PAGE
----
Physiological features of end-stage heart failure include decreases in the activity of SERCA2a, in the size of SR Ca2+ stores, in the amplitude of depolarization-induced Ca2+ transients, and in cardiac contractility (2). Thus, the potential role of Ca2+ regulatory proteins in human congestive heart failure is of particular mechanistic interest. However, changes in the function of a single, critical regulatory protein are likely to result in adaptive changes in the expression and activity of an entire network of functionally related proteins, ultimately leading to systemic biochemical remodeling of the heart and progression to heart failure. In this respect, knockout and transgenic animals that develop heart failure provide the opportunity for investigation of a series of alterations in signaling pathways that may lead to a single endpoint, such as dilated cardiomyopathy. With this in mind, we have embarked on a proteomic screening Advance to identify global perturbations in cardiac protein expression patterns that occur in mice Presenting different degrees of contractility, some of which progress to cardiac hypertrophy.

To date, studies describing protein expression profiles in the pathogenesis of heart disease have focused mainly on soluble cytosolic proteins and have used 2D gel electrophoresis (14, 15). Characteristically, these studies lack comprehensive data on membrane-bound proteins. Our study Characterizes the development and successful application of a robust and sensitive gel-free method for the direct identification and assessment of changes in the levels of membrane-associated proteins in heart tissue from animals Presenting differential contractility. This form of proteome mapping circumvents many of the technical limitations associated with gel-based proteomics technology (31) and enables comprehensive characterization of the global protein components of isolated membranous Fragments (23, 24).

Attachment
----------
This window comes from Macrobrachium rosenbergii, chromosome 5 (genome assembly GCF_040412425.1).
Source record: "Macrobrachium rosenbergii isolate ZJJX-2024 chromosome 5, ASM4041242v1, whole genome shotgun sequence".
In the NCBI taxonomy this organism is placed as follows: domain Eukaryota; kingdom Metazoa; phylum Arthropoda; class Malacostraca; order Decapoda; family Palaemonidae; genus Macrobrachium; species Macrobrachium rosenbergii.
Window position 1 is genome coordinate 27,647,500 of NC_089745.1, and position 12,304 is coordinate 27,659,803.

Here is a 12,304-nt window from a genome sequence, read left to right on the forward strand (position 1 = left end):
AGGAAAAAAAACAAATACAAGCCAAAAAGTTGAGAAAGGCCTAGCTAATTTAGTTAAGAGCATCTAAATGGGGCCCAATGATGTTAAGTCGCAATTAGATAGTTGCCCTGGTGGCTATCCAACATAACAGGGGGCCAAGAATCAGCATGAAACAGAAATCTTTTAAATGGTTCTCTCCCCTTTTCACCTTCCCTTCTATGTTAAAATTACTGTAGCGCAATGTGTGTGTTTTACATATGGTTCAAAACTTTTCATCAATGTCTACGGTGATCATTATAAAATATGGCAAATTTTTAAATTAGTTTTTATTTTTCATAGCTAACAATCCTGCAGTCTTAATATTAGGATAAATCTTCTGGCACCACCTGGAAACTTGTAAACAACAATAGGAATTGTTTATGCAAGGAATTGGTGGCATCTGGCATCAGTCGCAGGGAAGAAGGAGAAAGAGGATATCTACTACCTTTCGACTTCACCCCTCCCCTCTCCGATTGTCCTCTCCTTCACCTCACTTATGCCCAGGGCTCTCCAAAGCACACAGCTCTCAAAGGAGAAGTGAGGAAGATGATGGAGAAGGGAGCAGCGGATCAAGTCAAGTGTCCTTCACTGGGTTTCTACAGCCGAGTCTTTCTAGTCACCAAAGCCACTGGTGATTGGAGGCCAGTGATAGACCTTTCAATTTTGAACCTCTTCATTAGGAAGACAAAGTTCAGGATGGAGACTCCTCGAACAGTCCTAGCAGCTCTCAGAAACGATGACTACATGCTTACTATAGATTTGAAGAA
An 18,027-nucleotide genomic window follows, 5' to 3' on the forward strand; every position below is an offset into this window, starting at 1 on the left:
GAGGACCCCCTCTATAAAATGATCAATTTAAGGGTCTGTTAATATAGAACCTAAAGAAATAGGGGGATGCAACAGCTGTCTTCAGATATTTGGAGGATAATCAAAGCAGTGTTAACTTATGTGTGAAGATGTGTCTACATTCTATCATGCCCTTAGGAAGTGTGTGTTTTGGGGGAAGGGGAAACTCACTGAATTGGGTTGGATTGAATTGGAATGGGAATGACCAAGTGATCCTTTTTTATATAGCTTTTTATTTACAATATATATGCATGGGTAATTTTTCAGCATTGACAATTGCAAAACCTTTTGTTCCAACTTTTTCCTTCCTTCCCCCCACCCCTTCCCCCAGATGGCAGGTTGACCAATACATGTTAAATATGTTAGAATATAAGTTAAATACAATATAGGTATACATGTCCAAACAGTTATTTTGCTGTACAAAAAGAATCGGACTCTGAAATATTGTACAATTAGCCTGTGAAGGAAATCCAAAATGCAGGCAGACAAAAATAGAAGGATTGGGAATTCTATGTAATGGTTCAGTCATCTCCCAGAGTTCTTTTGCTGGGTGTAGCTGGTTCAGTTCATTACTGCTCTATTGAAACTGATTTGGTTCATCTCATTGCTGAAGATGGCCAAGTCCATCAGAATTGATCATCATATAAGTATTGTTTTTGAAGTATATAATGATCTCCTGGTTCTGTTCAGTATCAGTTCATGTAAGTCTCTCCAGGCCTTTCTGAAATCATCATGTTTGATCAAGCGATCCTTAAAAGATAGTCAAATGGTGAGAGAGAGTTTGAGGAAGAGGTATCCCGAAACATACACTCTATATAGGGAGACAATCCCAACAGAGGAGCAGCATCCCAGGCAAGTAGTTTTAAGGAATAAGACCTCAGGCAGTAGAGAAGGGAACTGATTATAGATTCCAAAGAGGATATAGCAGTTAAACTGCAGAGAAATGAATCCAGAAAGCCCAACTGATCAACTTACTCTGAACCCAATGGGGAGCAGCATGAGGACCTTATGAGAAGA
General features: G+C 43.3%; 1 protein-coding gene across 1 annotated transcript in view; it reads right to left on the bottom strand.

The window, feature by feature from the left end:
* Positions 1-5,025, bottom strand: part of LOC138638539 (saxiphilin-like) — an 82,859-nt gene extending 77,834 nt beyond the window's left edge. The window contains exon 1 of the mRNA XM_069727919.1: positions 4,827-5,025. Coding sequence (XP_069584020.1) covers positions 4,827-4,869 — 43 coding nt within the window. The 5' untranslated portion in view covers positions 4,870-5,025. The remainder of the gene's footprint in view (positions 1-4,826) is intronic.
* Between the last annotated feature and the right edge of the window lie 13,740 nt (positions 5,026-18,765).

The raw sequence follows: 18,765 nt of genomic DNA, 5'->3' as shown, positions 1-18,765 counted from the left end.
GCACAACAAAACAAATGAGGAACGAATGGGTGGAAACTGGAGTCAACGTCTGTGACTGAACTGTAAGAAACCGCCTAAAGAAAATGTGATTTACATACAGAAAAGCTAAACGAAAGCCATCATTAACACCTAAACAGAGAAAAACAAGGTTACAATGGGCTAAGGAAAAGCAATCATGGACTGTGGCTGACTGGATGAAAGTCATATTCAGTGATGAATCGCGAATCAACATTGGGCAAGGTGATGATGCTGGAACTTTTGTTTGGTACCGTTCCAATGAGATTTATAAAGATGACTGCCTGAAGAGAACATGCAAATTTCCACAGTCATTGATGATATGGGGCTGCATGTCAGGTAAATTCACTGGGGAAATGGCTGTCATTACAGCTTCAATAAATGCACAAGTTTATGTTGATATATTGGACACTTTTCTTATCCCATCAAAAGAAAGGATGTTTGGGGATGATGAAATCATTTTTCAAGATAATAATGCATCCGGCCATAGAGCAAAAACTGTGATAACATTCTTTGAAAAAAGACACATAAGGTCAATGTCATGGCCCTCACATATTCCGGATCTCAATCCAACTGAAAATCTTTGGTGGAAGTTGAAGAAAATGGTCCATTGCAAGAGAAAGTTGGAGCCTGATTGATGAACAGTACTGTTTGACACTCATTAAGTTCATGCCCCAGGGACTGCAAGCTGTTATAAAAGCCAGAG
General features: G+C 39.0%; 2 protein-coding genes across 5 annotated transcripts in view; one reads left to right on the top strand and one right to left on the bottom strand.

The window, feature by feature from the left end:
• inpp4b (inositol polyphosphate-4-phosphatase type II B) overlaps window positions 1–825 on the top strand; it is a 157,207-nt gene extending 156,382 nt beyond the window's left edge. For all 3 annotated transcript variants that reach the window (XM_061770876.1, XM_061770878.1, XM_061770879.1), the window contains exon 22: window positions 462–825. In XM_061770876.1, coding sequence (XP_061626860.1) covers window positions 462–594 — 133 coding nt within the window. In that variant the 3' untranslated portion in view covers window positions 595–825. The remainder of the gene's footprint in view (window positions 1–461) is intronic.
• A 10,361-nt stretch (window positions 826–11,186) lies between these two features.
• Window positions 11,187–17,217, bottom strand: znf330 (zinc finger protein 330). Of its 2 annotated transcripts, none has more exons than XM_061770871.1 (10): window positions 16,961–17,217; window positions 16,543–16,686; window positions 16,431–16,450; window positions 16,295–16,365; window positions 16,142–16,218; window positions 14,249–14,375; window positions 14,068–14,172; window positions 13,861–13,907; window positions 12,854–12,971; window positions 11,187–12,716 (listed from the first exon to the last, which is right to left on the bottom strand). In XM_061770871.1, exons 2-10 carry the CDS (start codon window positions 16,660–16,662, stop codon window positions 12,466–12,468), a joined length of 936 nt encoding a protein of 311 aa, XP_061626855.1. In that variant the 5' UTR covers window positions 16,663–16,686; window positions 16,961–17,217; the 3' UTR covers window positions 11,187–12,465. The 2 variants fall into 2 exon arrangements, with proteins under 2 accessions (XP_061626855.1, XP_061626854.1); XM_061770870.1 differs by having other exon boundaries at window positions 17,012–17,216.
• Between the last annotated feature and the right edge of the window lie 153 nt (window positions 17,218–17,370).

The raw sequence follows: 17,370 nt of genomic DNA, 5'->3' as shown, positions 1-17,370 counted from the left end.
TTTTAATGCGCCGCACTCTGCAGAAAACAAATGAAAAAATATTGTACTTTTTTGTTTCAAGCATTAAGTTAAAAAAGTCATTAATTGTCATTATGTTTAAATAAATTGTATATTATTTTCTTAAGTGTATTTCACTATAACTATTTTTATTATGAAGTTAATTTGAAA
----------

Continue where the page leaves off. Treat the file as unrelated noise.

We have started with two well characterized models of dysregulation of Ca2+ signaling: the hypercontractile PLN-null mouse and the PLN superinhibitory transgenic model that develops mild cardiac hypertrophy. These animals were chosen because they represent polar extremes of cardiac contractility in mice, neither of which progress to heart failure. Mice lacking PLN display an augmentation of both cardiac contractility and rate of relaxation, without any long-term pathological Traces (5, 32). In Dissimilarity, the I40A-KO null mutant mice Present ventricular dilation and decreased contractile function, as observed by echocardiography (Table 1), and impairment of force development and relaxation, as assessed by hemodynamic meaPositivements. They also develop mild cardiac hypertrophy, manifested by a statistically significant increase in LV mass (Table 1), and up-regulation of embryonic and contractile protein genes such as ANF and β-MHC, as confirmed by MS (Fig. 3).